Annual Meeting Preview: Interpreting the Geographies of Harriet Tubman’s Life: Public Engagement and the Harriet Tubman Experience on the Eastern Shore of Maryland

This session takes place on Saturday, April 6, at the 2019 OAH Annual Meeting in Philadelphia and is solicited by the OAH Public History Committee.

Chair: Kate Clifford Larson, Independent Historian
• Diane Miller, National Park Service
• Dana Paterra, Harriet Tubman Underground Railroad State Park
• Angela Crenshaw, Harriet Tubman Underground Railroad State Park
• Marci Ross, Maryland Office of Tourism Development
• Kathy Mackel, Caroline County Historical Society
• Bill Jarmon, Harriet Tubman Organization

Interpreting the Geographies of Harriet Tubman’s Life: Public Engagement and the Harriet Tubman Experience on the Eastern Shore of Maryland.

On March 10, 2017, the Harriet Tubman Underground Railroad Visitor Center opened in Church Creek, Maryland. Twelve years in the making, the Center is located within the Harriet Tubman Underground Railroad State Park and operated with support from the National Park Service. It also serves as the headquarters for the National Park Service’s National Underground Railroad Network to Freedom Program. The LEED silver facility incorporates green technology and powerful symbolism in the design while featuring fact-based, emotive exhibits, and engaging, thought provoking programming. Its sister attraction, the 125-mile Tubman Byway and All-American Road, includes culturally and historically significant sites supported by fresh interpretation that evolved over nearly two decades of planning. The collective resource is designed to engage visitors of different ages and backgrounds in the history of slavery and the pursuit of freedom through Harriet Tubman’s lived experiences on the Eastern Shore of Maryland. Honoring and celebrating Tubman’s struggles to resist and survive enslavement on the landscapes of her childhood and young adulthood, and encouraging visitors to explore these places—many still privately owned properties—has proved both challenging and rewarding, particularly in a region where descendants of both the enslaved and enslavers still live.

Identifying and documenting historically and culturally significant “bricks and mortar” sites and landscapes was but one phase of a collaborative process aimed at preserving and sharing these assets while generating tourism benefits in an economically depressed region. Involving local residents, descendants, private landowners, faith communities, business owners, cultural and historical site managers, politicians, historians, and other stakeholders required deliberate and concerted outreach efforts to foster dialogue and partnerships. Integrating tourism with heritage, especially “hard history” like slavery, to create marketable products and promote economic development required careful, respectful planning. Well positioned to meet the needs of surging interest in African American history, the projects’ county, state, and federal partners continue to explore new public history practices, expand and diversify interpretation, and promote ongoing collaborations for mutual benefit to stakeholders and visitors.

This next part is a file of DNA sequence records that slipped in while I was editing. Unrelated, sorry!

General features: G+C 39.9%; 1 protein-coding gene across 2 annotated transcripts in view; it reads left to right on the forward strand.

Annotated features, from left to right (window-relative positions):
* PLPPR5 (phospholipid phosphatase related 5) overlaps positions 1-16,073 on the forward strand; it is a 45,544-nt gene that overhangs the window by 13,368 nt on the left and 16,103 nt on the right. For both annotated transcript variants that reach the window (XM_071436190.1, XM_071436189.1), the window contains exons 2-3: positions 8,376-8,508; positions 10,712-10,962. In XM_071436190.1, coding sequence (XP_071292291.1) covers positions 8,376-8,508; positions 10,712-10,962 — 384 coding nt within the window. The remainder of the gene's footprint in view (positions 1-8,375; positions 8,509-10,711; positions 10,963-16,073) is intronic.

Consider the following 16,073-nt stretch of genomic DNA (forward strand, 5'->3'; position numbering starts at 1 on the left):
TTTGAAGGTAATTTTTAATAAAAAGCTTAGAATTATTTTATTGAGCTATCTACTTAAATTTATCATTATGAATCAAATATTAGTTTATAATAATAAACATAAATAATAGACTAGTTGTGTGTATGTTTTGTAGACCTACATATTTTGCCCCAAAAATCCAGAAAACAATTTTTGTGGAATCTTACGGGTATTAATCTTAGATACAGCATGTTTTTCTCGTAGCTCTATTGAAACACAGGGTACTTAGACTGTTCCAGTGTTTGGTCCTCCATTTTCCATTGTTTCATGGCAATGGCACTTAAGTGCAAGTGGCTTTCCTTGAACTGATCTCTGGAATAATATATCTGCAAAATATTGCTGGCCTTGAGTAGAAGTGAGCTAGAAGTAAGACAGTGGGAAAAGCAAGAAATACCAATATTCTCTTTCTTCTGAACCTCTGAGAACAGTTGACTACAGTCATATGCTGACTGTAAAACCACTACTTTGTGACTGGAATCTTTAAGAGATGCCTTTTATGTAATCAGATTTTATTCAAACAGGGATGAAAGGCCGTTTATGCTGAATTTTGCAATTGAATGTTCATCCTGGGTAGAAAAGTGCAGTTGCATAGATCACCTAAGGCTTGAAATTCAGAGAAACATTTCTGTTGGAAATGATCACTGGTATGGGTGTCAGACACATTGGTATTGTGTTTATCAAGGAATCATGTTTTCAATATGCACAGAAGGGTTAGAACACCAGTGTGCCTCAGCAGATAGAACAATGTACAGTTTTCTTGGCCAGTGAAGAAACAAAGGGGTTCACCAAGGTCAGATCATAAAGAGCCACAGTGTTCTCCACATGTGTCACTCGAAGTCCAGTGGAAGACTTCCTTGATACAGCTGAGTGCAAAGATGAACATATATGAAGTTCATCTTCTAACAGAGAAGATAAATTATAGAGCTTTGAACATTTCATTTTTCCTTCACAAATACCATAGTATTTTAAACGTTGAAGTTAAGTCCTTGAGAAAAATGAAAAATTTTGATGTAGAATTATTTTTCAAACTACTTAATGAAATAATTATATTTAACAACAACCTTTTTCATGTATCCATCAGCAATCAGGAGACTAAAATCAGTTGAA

This roundtable will bring together representatives from the State Park, National Park, Byway, local tourism, community and other stakeholders. Resistance and roadblocks frequently disrupted the nearly twenty-year journey to create the Tubman Byway, and later the State and National Parks. A shared vision, persistence, committed stakeholders, and a dedicated community fueled their establishment. Roundtable participants will share with audience members the process to create the parks and byway, engage the community, convey Tubman's story within a larger rich multicultural history of slavery and freedom, and reflect on goals achieved, missed, or in process. Come hear about the pitfalls, successes, lessons learned, and future directions.

Kate Clifford Larson Ph.D.
Harriet Tubman website:

Author, Rosemary, The Hidden Kennedy Daughter (Houghton Mifflin Harcourt, October 2015); Bound For the Promised Land: Harriet Tubman, Portrait of an American Hero (Ballantine, 2004); and The Assassin's Accomplice: Mary Surratt and the Plot to Kill Abraham Lincoln. (Basic Books, 2008).

Consulting Historian, Harriet Tubman Underground Railroad State Park and National Park, and Harriet Tubman Underground Railroad Byway and All American Road. Eastern Shore, Maryland.

Posted: January 29, 2019
Tagged: Previews, Conference, Public History, OAH Works